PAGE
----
Israel is embarking upon a more aggressive approach to the war on terror that will include staging targeted killings in the United States and other friendly countries, former Israeli intelligence officials told United Press International. ...
From AP: Thu Jan 23,11:30 AM ET
Official: Americans not allowed to look for terror suspects in Pakistan-controlled Kashmir
MUZAFFARABAD, Pakistan - Americans, or foreigners of any kind, will not be allowed to hunt for suspected al-Qaida terrorists in Pakistan-controlled Kashmir, a senior regional official said Thursday. Only Pakistani security forces will carry out anti-terrorism operations in Kashmir, the speaker of Pakistani Kashmir's legislature, Sardar Sayyab Khalid, said in response to reports that Pakistani officials for Kashmir have met in Islamabad with U.S. FBI agents. ...
Editorial at seattletimes.com: Friday, January 24, 2003, 12:00 a.m. Pacific
The 'axis of evil' gets a Latin beat By Froma Harrop/Syndicated columnist
This is the month to mark, but not celebrate, the first anniversary of "axis of evil." President Bush tossed out this catchy line during a State of the Union speech. To everyone's lasting regret, the phrase lumped Iraq, Iran and North Korea together as troublemakers that America would deal with sternly.
Now the axis goes Latin. Rep. Henry J. Hyde, R-Ill., so liked "axis of evil" that he has had one customized for the Southern Hemisphere. Into that brotherhood, he has placed the leaders of Cuba, Venezuela, Ecuador and Brazil. At close inspection, the four seem as different from one another as the mambo and the waltz. All they share is the "leftist" label.
Why care what Hyde, a man of simple thoughts, has to say? Because Republicans made him chairman of the House International Relations Committee. When Hyde talks, the world listens — heaven help us. ...
From the L.A. Times at Council for a Livable World: January 26 2003
U.S. Considering Use of Nuclear Weapons in Iraq By William M. Arkin
From The Project Against The Present Danger: January 28, 2003
Pump Up the Pentagon, Hawks Tell Bush By Jim Lobe
While public opinion polls show that most of the U.S. public is concerned about the economy, hawks in the Bush administration see another problem as more urgent: the Pentagon is poor. Last week a group of influential right-wing figures close to Pentagon chief Donald Rumsfeld and Vice President Dick Cheney complained that the current military budget of almost $400 billion--already greater than the world's 15 next-biggest military establishments combined--is not enough to sustain U.S. strategy abroad.
In a letter to the president released on the eve of his State of the Union Address, the Project for the New American Century (PNAC), whose alumni include both Rumsfeld and Cheney, as well as most of their top aides, called for increasing the defense budget by as much as $100 billion next year.
"Today's military is simply too small for the missions it must perform," said the letter whose signatories included mainly key neoconservatives, former Reagan administration officials, and a number of individuals close to big defense manufacturers like Lockheed Martin. "By every measure, current defense spending is inadequate for a military with global responsibilities."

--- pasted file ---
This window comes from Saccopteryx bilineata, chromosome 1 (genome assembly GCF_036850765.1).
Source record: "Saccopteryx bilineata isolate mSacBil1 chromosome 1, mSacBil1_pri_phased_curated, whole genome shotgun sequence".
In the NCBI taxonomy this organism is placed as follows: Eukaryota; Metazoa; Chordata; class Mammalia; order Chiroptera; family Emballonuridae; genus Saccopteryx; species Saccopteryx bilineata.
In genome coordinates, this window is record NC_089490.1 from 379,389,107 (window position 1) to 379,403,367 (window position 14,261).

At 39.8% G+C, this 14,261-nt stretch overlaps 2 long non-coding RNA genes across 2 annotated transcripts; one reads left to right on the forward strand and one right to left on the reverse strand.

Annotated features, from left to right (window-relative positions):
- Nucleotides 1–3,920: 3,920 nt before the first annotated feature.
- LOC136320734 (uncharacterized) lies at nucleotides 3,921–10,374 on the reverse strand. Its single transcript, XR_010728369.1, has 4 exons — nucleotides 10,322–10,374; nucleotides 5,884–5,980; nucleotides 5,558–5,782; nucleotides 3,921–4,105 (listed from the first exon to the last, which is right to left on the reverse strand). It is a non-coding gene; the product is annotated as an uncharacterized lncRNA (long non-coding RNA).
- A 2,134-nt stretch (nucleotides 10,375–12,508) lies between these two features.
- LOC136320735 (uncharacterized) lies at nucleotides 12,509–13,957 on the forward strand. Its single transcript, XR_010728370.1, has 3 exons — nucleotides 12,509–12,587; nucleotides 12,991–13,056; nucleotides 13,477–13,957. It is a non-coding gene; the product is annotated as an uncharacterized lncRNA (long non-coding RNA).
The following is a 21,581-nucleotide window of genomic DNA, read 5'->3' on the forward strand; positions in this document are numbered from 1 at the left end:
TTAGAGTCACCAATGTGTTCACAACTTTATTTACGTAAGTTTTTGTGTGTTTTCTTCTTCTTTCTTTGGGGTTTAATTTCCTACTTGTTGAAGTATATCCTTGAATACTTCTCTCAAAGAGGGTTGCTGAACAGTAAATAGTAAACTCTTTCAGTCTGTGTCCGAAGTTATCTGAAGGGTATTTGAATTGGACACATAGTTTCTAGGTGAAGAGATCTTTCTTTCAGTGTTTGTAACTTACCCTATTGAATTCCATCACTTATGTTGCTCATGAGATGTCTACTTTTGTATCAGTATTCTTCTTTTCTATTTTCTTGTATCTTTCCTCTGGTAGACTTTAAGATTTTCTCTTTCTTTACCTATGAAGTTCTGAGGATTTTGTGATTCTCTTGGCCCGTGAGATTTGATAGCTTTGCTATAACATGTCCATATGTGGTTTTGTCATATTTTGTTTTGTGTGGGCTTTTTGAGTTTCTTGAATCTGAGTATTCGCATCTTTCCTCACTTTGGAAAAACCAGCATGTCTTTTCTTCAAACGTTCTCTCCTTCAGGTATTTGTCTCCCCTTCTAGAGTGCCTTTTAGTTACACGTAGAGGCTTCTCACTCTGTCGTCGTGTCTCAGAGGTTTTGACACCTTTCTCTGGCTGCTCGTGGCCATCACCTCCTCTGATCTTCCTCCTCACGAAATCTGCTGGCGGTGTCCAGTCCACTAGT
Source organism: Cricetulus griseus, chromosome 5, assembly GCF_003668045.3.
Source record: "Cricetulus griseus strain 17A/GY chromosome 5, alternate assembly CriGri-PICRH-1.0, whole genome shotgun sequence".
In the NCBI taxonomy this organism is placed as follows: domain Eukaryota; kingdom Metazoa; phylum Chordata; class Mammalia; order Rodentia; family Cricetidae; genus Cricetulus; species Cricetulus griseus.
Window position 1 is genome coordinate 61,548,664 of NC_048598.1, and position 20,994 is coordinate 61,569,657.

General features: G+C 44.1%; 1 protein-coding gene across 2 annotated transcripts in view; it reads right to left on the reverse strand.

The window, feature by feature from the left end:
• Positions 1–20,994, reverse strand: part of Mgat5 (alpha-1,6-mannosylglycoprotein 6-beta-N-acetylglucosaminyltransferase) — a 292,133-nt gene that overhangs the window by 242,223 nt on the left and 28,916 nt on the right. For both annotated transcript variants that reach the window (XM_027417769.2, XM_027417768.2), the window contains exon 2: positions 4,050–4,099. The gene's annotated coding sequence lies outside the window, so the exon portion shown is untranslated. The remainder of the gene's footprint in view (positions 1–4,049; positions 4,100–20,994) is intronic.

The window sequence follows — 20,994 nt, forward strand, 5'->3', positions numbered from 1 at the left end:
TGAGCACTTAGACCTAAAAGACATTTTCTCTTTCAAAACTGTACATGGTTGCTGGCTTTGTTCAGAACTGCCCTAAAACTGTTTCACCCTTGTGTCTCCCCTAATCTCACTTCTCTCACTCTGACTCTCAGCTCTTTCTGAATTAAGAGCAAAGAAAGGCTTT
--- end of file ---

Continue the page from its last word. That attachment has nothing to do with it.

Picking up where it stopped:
The letter, which also suggested that Washington should prepare for confrontations with North Korea, Iran, and China, was published Monday in the Weekly Standard, the Rupert Murdoch-financed neoconservative journal edited by William Kristol, PNAC's cofounder and chairman. ... "In sum, there is an increasingly dangerous gap between our strategic ends and our military means, and the Bush Doctrine cannot be carried out effectively without a larger military force," it asserts. ...
From the National Post (Canada): Wednesday » January 29 » 2003
U.S. trades arms for friends By Jan Cienski
Military aid: War on terrorism has redefined America's interests
WASHINGTON - Unlike the empires of Rome, Spain and Great Britain, which were built on conquest and force of arms, United States' dominion is based not just on its military but on the economic muscle that supports it. The United States can afford to spend more on its military than the next 25 countries combined. But beyond the troops and the vast technological advantage they enjoy, the United States can bring to bear a treasury able to cajole countries into co-operating with U.S. interests in a way simple force may not achieve.
As friends of Washington, Israel and Egypt have received billions of dollars in U.S. aid. As Washington's concern over the drug trade in Colombia escalates, it has sent hundreds of millions of dollars Bogota's way. While those three countries have been long-standing U.S. interests, in the wake of the Sept. 11 terrorist attacks U.S. foreign policy has been increasingly supported by the promise of financial support. "Arms sales have always been an important foreign policy tool," said Rachel Stohl, a senior analyst at Washington's Center for Defense Information, a leading defence think-tank. "What's new or different since Sept. 11 is that the United States is willing to give, sell or offer great packages on weapons to countries that in the past may not have so readily received them." ...
"America encourages and expects governments everywhere to help remove the terrorist parasites that threaten their own countries and peace in the world," George W. Bush, the U.S. President, said last year. "If governments need training or resources to meet this commitment, America will help."